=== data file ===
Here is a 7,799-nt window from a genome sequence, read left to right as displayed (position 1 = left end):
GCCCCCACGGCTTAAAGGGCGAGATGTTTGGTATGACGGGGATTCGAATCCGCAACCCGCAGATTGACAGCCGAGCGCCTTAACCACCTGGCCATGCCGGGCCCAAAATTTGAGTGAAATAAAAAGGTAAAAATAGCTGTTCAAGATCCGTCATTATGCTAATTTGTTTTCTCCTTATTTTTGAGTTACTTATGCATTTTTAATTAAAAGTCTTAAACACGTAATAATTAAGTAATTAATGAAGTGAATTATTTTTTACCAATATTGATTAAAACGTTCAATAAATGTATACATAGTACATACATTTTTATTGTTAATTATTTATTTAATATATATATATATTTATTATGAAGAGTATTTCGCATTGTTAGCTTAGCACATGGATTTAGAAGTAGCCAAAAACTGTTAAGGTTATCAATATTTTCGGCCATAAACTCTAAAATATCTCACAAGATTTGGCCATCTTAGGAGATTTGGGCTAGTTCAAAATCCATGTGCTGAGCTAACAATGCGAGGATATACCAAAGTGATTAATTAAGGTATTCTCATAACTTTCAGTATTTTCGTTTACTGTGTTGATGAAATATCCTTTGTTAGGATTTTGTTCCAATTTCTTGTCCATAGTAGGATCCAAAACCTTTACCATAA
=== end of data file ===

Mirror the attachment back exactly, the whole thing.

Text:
Here is a 7,799-nt window from a genome sequence, read left to right as displayed (position 1 = left end):
GCCCCCACGGCTTAAAGGGCGAGATGTTTGGTATGACGGGGATTCGAATCCGCAACCCGCAGATTGACAGCCGAGCGCCTTAACCACCTGGCCATGCCGGGCCCAAAATTTGAGTGAAATAAAAAGGTAAAAATAGCTGTTCAAGATCCGTCATTATGCTAATTTGTTTTCTCCTTATTTTTGAGTTACTTATGCATTTTTAATTAAAAGTCTTAAACACGTAATAATTAAGTAATTAATGAAGTGAATTATTTTTTACCAATATTGATTAAAACGTTCAATAAATGTATACATAGTACATACATTTTTATTGTTAATTATTTATTTAATATATATATATATTTATTATGAAGAGTATTTCGCATTGTTAGCTTAGCACATGGATTTAGAAGTAGCCAAAAACTGTTAAGGTTATCAATATTTTCGGCCATAAACTCTAAAATATCTCACAAGATTTGGCCATCTTAGGAGATTTGGGCTAGTTCAAAATCCATGTGCTGAGCTAACAATGCGAGGATATACCAAAGTGATTAATTAAGGTATTCTCATAACTTTCAGTATTTTCGTTTACTGTGTTGATGAAATATCCTTTGTTAGGATTTTGTTCCAATTTCTTGTCCATAGTAGGATCCAAAACCTTTACCATAA